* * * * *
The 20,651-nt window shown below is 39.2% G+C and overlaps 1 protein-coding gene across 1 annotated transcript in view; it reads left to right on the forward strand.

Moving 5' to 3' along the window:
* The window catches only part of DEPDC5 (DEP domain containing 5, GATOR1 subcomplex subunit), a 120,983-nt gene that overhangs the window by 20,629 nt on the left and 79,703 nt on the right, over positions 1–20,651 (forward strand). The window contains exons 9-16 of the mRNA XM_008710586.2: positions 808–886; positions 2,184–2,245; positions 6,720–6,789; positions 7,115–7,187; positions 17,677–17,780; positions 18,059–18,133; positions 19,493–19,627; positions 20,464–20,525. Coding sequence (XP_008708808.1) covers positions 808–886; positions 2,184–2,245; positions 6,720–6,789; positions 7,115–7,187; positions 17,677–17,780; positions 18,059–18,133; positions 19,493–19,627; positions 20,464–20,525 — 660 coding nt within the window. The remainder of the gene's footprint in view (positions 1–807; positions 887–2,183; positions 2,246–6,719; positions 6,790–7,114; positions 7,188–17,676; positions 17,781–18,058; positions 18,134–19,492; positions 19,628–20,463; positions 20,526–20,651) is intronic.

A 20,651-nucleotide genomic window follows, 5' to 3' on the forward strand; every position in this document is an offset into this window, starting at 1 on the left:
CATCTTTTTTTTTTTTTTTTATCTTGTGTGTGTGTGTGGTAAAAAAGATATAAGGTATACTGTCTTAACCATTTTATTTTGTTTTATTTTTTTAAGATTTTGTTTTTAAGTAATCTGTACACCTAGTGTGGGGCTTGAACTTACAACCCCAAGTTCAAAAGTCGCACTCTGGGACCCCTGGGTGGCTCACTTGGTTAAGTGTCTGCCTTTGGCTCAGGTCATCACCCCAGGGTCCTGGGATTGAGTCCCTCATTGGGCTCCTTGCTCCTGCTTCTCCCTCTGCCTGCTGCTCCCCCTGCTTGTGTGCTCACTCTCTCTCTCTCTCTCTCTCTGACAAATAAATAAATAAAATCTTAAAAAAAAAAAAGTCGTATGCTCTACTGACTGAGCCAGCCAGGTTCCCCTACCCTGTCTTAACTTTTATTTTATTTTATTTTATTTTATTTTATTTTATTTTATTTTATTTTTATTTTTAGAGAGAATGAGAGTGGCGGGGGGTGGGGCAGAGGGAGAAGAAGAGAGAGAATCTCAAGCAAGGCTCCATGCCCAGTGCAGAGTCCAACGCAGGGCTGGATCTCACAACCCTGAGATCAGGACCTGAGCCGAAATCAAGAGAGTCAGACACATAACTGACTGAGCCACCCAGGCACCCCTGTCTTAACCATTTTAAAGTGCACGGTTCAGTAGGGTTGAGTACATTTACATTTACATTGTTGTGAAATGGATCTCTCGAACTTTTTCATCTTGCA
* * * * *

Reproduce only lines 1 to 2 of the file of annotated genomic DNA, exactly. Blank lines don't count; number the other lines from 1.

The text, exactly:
The 20,651-nt window shown below is 39.2% G+C and overlaps 1 protein-coding gene across 1 annotated transcript in view; it reads left to right on the forward strand.

Moving 5' to 3' along the window: